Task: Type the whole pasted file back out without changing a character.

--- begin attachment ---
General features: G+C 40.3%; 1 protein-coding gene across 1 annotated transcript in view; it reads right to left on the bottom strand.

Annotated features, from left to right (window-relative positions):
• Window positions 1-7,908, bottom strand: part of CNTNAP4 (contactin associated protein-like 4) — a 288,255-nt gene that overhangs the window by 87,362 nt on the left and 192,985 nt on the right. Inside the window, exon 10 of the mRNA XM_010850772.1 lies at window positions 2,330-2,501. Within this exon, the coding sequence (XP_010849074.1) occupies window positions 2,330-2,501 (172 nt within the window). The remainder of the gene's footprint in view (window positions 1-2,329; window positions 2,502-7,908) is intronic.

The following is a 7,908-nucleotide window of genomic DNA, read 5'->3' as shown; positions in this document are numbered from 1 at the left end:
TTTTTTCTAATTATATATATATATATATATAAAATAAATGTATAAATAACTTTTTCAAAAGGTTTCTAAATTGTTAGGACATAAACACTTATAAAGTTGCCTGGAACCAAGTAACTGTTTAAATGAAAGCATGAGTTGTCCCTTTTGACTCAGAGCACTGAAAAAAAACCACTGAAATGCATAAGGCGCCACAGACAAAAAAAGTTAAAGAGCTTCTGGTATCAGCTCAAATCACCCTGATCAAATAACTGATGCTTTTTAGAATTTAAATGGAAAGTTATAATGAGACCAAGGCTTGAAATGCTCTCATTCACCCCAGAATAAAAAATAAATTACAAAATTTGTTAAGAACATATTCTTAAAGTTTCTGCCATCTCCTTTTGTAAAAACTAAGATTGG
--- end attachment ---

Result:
General features: G+C 40.3%; 1 protein-coding gene across 1 annotated transcript in view; it reads right to left on the bottom strand.

Annotated features, from left to right (window-relative positions):
• Window positions 1-7,908, bottom strand: part of CNTNAP4 (contactin associated protein-like 4) — a 288,255-nt gene that overhangs the window by 87,362 nt on the left and 192,985 nt on the right. Inside the window, exon 10 of the mRNA XM_010850772.1 lies at window positions 2,330-2,501. Within this exon, the coding sequence (XP_010849074.1) occupies window positions 2,330-2,501 (172 nt within the window). The remainder of the gene's footprint in view (window positions 1-2,329; window positions 2,502-7,908) is intronic.

The following is a 7,908-nucleotide window of genomic DNA, read 5'->3' as shown; positions in this document are numbered from 1 at the left end:
TTTTTTCTAATTATATATATATATATATATAAAATAAATGTATAAATAACTTTTTCAAAAGGTTTCTAAATTGTTAGGACATAAACACTTATAAAGTTGCCTGGAACCAAGTAACTGTTTAAATGAAAGCATGAGTTGTCCCTTTTGACTCAGAGCACTGAAAAAAAACCACTGAAATGCATAAGGCGCCACAGACAAAAAAAGTTAAAGAGCTTCTGGTATCAGCTCAAATCACCCTGATCAAATAACTGATGCTTTTTAGAATTTAAATGGAAAGTTATAATGAGACCAAGGCTTGAAATGCTCTCATTCACCCCAGAATAAAAAATAAATTACAAAATTTGTTAAGAACATATTCTTAAAGTTTCTGCCATCTCCTTTTGTAAAAACTAAGATTGG